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Kinross presents Prime Minister Putin with strategy to increase mining investments

October 18, 2011

Russia could become a global leader in mineral investments with modest changes in regulatory and investment policies

Moscow, October 18, 2011 - A new study prepared by Kinross Gold Corporation suggests that a series of relatively modest regulatory reforms could help the Russian Federation realize its potential to attract $1.6 billion annually in mineral exploration investment.

The comprehensive study on fostering foreign investment in mineral exploration and development in Russia was presented by Kinross President and CEO Tye Burt to Prime Minister Vladimir Putin at the Annual Plenary meeting of the Foreign Investment Advisory Council (FIAC) on October 17. Kinross is a Canadian-based gold mining company with operations in Russia's Far East.

"Global competition to attract foreign investment in exploration and mining is fierce. We hope that this study will assist Russian policymakers and regulators in assessing the dynamics of attracting foreign direct investment in exploration and mining," noted Mr. Burt. "With minimal adjustments in current policies and regulations, Russia could attract levels of investment that would be more in line with its tremendous potential as a global leader in mineral exploration and development. Russia could also then develop a vibrant domestic and international capital market for financing mineral exploration and mining."

The study prepared by Kinross provides a series of specific recommendations for consideration by Russia's policy makers, including those relating to strategic sectors, property rights, financial reform, taxation policy, and mineral resource classification systems, among others. The study concludes: "By introducing some relatively minor improvements to existing legislation, and providing greater protection and predictability for investors, Russia has the unparalleled opportunity to significant increase domestic exploration and mining investment, as well as the potential to become a world centre for mining finance."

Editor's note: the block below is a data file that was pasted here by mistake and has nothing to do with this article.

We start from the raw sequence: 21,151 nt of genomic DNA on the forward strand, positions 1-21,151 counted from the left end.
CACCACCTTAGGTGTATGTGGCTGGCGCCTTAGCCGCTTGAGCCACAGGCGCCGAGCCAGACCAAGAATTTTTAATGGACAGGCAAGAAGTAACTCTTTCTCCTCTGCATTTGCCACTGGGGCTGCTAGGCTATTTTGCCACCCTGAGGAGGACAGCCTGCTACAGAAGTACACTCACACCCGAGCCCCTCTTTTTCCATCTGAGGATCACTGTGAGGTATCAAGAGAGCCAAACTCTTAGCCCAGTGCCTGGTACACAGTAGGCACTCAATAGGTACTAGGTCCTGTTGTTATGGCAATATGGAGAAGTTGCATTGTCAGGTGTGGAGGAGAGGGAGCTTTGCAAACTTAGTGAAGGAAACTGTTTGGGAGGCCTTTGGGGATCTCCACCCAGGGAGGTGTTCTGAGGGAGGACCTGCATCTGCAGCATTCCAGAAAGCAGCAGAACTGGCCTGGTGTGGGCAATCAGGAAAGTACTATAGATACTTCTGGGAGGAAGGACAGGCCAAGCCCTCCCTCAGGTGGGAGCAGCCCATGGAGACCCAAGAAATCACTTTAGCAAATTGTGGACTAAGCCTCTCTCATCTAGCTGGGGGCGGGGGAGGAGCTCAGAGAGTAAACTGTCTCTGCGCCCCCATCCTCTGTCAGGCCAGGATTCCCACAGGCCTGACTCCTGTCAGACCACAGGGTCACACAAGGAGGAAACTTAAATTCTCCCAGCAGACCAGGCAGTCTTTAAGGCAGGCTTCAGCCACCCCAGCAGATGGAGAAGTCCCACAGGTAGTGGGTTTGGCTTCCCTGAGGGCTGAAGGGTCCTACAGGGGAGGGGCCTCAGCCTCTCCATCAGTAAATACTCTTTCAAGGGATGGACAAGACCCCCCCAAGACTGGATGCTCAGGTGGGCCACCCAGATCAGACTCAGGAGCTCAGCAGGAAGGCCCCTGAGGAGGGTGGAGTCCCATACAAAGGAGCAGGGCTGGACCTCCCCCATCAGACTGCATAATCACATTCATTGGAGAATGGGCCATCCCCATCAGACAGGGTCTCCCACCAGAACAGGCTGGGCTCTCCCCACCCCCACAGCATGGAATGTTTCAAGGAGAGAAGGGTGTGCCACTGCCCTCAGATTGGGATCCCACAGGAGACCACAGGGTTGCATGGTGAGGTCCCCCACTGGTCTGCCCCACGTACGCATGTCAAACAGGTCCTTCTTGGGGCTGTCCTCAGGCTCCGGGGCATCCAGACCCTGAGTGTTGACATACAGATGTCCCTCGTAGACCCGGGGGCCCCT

Sergei Guriev, economist and Rector of the New Economic School, commented: "According to the paper, if Russia creates conditions for mining investments similar to those in Canada, mining investments in Russia could potentially increase six-fold. While this of course depends on a number of factors, we hope the Russian government will consider all of the recommendations contained within the paper and be spurred to take decisive steps to boost FDI in the sector."

Valery Braiko, chairman of the Gold Industrialists' Union, said: "We welcome Kinross Gold's recommendations. We have long been saying that improvements are needed to the business climate in the mining industry and fully support any legislative move to increase the strategic deposit threshold to 250 tons from the current 50."

In developing the report, Kinross relied on its successful $2 billion investment and operations in the gold mining sector in Russia, as well as an analysis of current practices in Canada and other countries that are actively attracting foreign investment in mining. Kinross developed its analysis and recommendations following a discussion with the Prime Minister at last year's Plenary Session of FIAC.